Varsity Extra

Watching from the sidelines: Grisly accident keeps cornerback out of the lineup

Carnell, in black, tackles Eagle High receiver J.C. Drake short of the goal line during an October 2006 football game.
Carnell, in black, tackles Eagle High receiver J.C. Drake short of the goal line during an October 2006 football game.

This story originally appeared in the Idaho Statesman on Nov. 2, 2007.

Capital High cornerback Sean Carnell relished the chance to be a leader for a talented group of young players in the Eagles' secondary.

"I was ready to step up and the coached talked about me being a role model, " said Carnell, who had 33 tackles for the Eagles in 2006 and was penciled in to start at cornerback this fall.

He never got the chance because of a grisly car accident June 14.

Instead of lining up against Vallivue at 7 p.m. Friday in the first round of the 5A state playoffs, the junior will be in the stands at Bronco Stadium cheering for his teammates.

The night of the accident, Carnell and eight friends -- including five teammates -- had just finished playing pickup football at River Glen Junior High and were leaving to hang out at a friend's house. Carnell said he and defensive back Julio Flores hopped into the back of friend Sean Johnson's pickup. Linebacker Trevor Fike was in the passenger seat.

Moments later, Carnell was pinned under the side of the pickup after it rolled and dragged him 30 feet before coming to a stop. Linebacker Mason Mack and offensive lineman Nick Hughes lifted the truck off him and called 911, Carnell said. Flores, Fike and Johnson were uninjured.

"I remember everything, it was excruciating, " Carnell said. "You fall off a skateboard and get that scrape on your arm and you think, 'Man, that hurts.' It's that multiplied by 10. My face just burned. I was scared. ... The left side of my face was basically completely gone. You could see all of the bones."

An ambulance rushed Carnell to St. Alphonsus Regional Medical Center, where he remained for a week. He said doctors used a titanium plate to stabilize the area surrounding his left eye, and wounds on his arms and legs were wrapped in gauze and cleaned every day.

"I have to admit it's tough not being out there playing, but if you ever get in an accident like mine that takes you away from something you love, you just always have to look up to the good things, " Carnell said. "For me, I was bummed about my whole football season, how I couldn't play, but the main thing I have to remember is I'm still walking. I'm still alive. You have to look at the brighter side of things."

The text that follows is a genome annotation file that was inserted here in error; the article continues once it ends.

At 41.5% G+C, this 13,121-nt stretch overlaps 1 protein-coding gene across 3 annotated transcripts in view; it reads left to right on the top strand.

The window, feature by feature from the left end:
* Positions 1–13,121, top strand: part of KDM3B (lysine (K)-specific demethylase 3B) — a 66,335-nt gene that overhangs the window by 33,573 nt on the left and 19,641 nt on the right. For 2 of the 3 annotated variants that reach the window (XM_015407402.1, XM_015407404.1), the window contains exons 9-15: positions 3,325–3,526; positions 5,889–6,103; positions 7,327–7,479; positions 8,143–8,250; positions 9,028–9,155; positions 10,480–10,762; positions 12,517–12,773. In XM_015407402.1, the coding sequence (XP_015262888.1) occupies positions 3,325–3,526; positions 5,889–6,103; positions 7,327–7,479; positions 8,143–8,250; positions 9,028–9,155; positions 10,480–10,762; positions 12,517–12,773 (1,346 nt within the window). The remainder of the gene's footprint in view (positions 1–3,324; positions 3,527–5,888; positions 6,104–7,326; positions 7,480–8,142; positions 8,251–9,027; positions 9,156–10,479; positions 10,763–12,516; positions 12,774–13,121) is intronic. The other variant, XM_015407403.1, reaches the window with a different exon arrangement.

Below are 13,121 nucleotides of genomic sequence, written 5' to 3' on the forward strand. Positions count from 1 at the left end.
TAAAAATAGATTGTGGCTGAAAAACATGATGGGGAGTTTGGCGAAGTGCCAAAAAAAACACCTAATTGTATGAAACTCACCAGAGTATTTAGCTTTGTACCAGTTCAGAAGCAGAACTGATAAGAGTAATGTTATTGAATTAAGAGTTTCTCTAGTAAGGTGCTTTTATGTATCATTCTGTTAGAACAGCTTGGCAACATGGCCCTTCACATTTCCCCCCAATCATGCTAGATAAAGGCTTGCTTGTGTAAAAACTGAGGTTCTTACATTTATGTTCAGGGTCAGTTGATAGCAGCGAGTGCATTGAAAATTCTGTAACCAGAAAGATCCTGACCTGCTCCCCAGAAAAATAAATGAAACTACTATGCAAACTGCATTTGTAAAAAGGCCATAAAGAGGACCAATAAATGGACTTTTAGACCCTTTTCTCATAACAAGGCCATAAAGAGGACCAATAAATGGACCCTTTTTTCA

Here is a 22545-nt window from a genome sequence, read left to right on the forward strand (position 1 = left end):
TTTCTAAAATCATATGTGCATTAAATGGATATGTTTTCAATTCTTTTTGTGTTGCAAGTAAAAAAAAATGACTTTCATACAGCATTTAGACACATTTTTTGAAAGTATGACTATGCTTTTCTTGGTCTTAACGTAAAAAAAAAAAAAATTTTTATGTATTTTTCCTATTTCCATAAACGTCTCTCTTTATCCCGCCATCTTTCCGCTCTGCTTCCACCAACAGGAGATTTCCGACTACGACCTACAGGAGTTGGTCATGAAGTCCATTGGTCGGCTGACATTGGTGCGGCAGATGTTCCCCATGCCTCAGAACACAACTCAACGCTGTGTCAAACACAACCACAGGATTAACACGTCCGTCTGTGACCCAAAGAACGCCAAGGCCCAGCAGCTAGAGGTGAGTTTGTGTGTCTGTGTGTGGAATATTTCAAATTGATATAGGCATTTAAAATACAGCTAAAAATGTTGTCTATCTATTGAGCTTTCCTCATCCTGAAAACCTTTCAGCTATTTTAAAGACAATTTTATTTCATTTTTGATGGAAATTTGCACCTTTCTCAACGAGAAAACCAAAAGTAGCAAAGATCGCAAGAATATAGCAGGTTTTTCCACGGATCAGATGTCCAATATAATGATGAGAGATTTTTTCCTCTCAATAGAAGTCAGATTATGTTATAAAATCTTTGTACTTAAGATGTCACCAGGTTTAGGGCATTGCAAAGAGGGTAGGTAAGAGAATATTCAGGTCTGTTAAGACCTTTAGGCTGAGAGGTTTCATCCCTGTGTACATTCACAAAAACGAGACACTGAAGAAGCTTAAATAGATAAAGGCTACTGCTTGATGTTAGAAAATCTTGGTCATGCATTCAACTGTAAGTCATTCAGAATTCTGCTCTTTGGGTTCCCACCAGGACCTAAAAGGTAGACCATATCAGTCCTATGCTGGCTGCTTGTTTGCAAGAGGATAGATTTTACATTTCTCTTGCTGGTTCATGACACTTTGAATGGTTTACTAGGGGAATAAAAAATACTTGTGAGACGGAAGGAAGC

He hopes surgery to further stabilize his eye will restore his ability to blink and help him find his way back to the football field next year. For now, Carnell's teammates said he's in their hearts.

"I felt like I lost someone to lean on when he got hurt, because this is my first year as a starter, " safety Scott Marshall said. "He's still part of the team. We break our huddle with his cheer, 'Set it off, get it started.' That's his thing and when we say that, it's for him."

Senior Benson Manwaring is doing his best to fill Carnell's shoes at cornerback opposite sophomore Kasen Covington.

"I stepped into his spot and he's my heart, so I play hard for him, " Manwaring said. "He's hurting right now and he wants to play so bad, so I really feel for him. He's a great player."

Carnell's health was the team's initial concern, but coach Todd Simis was also aware he'd eventually have to find a way to fill his shoes at cornerback.

"After we found out he was going to be OK, we were just so happy, " Simis said. "It was scary. It was really unfortunate, because he was one of our best players and he loves football. We miss having him around, because he's a great guy, too."

In Carnell's absence, his job fell into the hands of Manwaring and sophomore Eric Niblett, who share time at cornerback and wide receiver.

"(Manwaring) is playing so well at cornerback, he's managed to stay on the field most of the time, " Simis said. "He has a football player's DNA, so we knew he'd be fine playing both sides of the ball."

Covington has the other cornerback position locked up, while sophomore Kyle Sosnowksi and Marshall line up at the two safety positions for the Eagles. Sosnowski, who started the summer as a tight end, has a team-leading five interceptions and Marshall has 74 tackles.

"(Covington, Sosnowski and Niblett) are just natural athletes and they're gamers, " secondary coach Chad McKibben said. "(Manwaring) has played really well and (Marshall) is just the glue that holds them together. ... It's easy as a coach, because they've made me look good."

Capital's defense is limiting opponents to 271 yards and 15.1 points per game, and the Eagles wrapped up the 5A Southern Idaho Conference Division I championship with a 27-0 victory over Mountain View last week.

"The guys have stepped up, " Carnell said. "It's exciting watching my boys out there, but I miss playing with them."

Carnell, who said he can play basketball and run track, hopes to have surgery sometime in late winter or early spring.

"It should heal up in time for summer workouts next year, " Carnell said. "With all of these young guys, we'll be good again next year, but I hope they go all the way to a state title this year. It's going to be exciting."